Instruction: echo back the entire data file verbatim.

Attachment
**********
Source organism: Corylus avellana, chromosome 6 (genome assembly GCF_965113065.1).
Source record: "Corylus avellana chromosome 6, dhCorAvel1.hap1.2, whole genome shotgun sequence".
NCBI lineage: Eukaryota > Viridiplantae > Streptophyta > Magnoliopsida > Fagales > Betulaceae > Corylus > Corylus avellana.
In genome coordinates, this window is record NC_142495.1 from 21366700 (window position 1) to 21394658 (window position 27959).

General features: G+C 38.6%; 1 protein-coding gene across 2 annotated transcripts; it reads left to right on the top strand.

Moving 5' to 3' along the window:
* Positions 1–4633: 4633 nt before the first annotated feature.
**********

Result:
Source organism: Corylus avellana, chromosome 6 (genome assembly GCF_965113065.1).
Source record: "Corylus avellana chromosome 6, dhCorAvel1.hap1.2, whole genome shotgun sequence".
NCBI lineage: Eukaryota > Viridiplantae > Streptophyta > Magnoliopsida > Fagales > Betulaceae > Corylus > Corylus avellana.
In genome coordinates, this window is record NC_142495.1 from 21366700 (window position 1) to 21394658 (window position 27959).

General features: G+C 38.6%; 1 protein-coding gene across 2 annotated transcripts; it reads left to right on the top strand.

Moving 5' to 3' along the window:
* Positions 1–4633: 4633 nt before the first annotated feature.